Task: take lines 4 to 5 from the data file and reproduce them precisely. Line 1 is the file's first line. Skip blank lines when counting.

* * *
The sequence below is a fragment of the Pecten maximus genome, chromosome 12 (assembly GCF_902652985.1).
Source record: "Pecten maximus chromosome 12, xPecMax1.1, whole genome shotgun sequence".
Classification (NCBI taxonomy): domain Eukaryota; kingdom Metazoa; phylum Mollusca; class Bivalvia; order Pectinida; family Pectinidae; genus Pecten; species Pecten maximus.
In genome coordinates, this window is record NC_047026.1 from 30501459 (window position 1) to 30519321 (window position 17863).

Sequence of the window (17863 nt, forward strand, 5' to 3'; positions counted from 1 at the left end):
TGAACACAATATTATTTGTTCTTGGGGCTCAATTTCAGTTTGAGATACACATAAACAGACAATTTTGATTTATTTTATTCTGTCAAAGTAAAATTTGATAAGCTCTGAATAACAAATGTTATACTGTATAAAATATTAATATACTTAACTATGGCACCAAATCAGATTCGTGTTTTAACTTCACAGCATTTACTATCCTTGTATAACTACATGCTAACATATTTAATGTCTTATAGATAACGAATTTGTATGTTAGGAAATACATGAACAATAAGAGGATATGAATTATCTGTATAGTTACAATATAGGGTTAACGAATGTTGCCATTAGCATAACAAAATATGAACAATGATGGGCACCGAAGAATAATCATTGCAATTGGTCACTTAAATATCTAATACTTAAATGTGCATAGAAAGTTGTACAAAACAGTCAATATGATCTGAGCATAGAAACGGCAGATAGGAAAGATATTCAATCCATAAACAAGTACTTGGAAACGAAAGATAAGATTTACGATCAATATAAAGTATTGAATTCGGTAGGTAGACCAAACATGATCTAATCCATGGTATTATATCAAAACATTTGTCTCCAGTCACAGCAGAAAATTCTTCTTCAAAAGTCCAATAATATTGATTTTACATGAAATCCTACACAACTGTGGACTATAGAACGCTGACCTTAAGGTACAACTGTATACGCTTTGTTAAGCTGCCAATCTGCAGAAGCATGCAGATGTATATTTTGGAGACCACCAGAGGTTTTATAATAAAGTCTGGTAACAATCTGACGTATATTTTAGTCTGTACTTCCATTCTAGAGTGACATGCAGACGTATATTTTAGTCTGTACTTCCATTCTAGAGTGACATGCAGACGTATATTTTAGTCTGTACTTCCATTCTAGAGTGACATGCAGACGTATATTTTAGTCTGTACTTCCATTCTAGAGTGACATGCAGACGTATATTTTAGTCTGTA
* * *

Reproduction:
In genome coordinates, this window is record NC_047026.1 from 30501459 (window position 1) to 30519321 (window position 17863).

Sequence of the window (17863 nt, forward strand, 5' to 3'; positions counted from 1 at the left end):